Until we have the opportunity to see the stained glass from the inside - where the light is allowed to re-create the windows - where the light underscores the imagery and reality of the Church, we fail to see and seek truth. When we remain on the outside, we will only see the "window's" flaws, the cracks or chinks in the windows, the need for tuckpointing, it's broken panes. But when inside the Church, we see things never before possible; we see depth, beauty, variety of colors (gifts), importance, significance, intensity, and necessity. It's from the inside that we can be awed by the stained glass; it's only from the inside that we can fall in love with the stained glass imagery and vibrancy. (sacraments, grace, moral and spiritual teachings, liturgical life, formation). We are all invited in to stay and experience the beauty and richness of the Stained Glass (the Church).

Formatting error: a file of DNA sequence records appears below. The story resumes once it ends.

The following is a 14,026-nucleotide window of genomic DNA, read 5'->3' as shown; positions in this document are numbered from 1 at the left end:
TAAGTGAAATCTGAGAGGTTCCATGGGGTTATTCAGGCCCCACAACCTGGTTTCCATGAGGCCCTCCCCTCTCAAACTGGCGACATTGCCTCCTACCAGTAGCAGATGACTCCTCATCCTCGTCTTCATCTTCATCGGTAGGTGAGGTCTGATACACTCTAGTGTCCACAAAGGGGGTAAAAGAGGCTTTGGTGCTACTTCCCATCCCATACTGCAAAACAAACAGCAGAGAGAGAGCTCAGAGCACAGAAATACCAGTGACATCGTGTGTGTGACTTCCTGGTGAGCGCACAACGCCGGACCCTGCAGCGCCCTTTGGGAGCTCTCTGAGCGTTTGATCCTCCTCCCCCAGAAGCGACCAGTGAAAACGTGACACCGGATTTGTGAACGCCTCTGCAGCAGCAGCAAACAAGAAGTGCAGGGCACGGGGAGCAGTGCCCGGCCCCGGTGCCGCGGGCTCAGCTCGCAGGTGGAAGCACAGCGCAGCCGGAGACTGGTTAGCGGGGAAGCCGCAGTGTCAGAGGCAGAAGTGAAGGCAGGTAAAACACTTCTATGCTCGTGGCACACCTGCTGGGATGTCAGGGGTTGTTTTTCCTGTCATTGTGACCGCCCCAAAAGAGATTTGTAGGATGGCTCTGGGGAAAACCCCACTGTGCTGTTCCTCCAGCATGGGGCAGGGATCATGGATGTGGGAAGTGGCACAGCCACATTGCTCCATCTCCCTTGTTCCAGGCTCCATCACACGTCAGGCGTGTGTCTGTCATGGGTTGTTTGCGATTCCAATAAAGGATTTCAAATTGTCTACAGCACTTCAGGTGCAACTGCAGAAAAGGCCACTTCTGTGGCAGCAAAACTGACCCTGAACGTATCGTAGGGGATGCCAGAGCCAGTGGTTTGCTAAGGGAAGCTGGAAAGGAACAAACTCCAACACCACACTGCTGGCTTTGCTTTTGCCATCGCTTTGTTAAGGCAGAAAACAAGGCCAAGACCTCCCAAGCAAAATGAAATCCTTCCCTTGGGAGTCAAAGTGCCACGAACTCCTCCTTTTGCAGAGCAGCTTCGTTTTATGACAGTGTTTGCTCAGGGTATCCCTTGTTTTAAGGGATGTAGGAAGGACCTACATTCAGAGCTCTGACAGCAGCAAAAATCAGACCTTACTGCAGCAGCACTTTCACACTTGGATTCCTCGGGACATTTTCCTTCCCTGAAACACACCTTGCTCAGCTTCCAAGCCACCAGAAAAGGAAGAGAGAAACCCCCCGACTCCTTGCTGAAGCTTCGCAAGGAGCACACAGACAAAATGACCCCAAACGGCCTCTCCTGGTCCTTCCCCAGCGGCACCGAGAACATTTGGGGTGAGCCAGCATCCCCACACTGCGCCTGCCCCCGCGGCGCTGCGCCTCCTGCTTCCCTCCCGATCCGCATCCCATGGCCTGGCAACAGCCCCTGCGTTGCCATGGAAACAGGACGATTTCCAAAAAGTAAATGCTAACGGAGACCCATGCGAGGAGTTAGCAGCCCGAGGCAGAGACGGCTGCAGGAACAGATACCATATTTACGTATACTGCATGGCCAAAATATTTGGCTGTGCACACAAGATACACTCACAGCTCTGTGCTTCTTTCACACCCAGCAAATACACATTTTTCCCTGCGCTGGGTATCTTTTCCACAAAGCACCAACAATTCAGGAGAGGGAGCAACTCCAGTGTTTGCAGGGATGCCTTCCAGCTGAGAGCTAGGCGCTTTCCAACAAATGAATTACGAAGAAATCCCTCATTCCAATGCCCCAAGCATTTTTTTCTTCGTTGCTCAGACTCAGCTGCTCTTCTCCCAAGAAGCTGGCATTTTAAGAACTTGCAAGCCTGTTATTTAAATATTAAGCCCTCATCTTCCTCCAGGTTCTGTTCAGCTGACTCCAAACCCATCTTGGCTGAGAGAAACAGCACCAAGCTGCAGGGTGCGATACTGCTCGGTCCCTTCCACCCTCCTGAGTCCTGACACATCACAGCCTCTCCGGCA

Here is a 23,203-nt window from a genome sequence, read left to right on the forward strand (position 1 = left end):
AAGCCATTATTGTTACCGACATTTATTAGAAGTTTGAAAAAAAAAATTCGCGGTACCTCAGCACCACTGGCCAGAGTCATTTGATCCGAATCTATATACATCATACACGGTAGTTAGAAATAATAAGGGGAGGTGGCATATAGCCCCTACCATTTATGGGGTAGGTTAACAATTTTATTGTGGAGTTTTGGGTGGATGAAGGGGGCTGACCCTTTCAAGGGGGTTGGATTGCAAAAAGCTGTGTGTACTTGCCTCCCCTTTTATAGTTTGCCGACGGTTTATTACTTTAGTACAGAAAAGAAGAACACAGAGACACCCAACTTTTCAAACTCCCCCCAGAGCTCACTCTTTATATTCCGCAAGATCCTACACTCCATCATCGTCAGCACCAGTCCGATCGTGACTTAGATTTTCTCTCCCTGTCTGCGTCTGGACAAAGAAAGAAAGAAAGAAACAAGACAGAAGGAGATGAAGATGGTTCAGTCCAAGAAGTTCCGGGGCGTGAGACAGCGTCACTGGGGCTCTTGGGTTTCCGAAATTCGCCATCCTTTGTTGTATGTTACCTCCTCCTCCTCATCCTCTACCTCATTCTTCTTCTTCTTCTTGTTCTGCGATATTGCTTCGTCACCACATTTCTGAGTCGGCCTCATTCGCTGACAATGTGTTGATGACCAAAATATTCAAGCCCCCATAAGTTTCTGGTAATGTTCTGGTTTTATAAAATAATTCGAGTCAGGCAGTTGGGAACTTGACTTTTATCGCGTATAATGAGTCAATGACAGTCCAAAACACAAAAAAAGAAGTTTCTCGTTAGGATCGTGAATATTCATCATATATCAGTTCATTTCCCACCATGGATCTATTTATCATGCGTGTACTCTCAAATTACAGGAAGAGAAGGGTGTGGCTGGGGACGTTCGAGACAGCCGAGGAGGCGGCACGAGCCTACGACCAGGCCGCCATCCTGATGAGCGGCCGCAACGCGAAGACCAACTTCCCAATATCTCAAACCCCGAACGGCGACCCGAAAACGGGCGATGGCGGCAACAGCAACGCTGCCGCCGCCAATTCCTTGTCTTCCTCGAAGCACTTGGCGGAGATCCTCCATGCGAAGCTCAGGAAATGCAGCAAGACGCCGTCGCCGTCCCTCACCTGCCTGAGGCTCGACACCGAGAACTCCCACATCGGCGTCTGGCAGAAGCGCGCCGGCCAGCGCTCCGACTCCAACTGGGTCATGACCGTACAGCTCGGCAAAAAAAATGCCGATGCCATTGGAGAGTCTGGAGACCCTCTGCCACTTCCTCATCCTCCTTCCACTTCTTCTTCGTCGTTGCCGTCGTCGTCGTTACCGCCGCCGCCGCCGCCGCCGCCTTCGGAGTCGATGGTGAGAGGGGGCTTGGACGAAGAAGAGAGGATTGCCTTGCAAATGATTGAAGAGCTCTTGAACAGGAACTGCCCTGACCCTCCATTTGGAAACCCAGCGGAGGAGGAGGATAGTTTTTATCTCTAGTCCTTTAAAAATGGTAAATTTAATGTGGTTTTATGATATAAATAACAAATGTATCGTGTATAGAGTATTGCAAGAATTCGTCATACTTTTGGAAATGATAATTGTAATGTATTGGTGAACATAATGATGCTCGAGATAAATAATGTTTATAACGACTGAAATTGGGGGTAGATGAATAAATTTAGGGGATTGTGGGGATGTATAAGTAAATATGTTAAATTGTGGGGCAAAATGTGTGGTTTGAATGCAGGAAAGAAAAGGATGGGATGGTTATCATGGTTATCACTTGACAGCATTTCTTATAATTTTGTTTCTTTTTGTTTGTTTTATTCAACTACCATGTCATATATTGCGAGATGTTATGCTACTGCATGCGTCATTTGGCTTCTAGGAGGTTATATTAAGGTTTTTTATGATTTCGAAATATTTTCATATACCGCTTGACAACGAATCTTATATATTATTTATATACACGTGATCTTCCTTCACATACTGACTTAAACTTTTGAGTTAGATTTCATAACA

Think of this reflection the next time you go to Mass; study your Church's stained glass windows, regard them as God's invite to you to deepen your relationship with Him. He wants us all to grow in our faith, to renew ourselves, to unite ourselves to the Church. We are asked to draw in others as well. May we all be refined, renewed, re-stored to the Will of God.

Much of this reflection came from a homily I heard this past weekend; I thought you all may enjoy it as much as I did - just wanted to share it with you.


Check out my new release entitled: A Book For All Seasons. This book features beautiful, stained glass pictures which divide the various Liturgical Seasons of the Church Year. The readings and Gospels for each Sunday are given along with reflection questions, space to take homily notes so we can recall them later with family discussions. Finally, space is provided to reflect on the readings and the homily and write spitirual goals for the upcoming week. Check out http://www.fortifyingfamiliesoffaith.com/ for more information. This will make a great gift for yourself and your family and friends.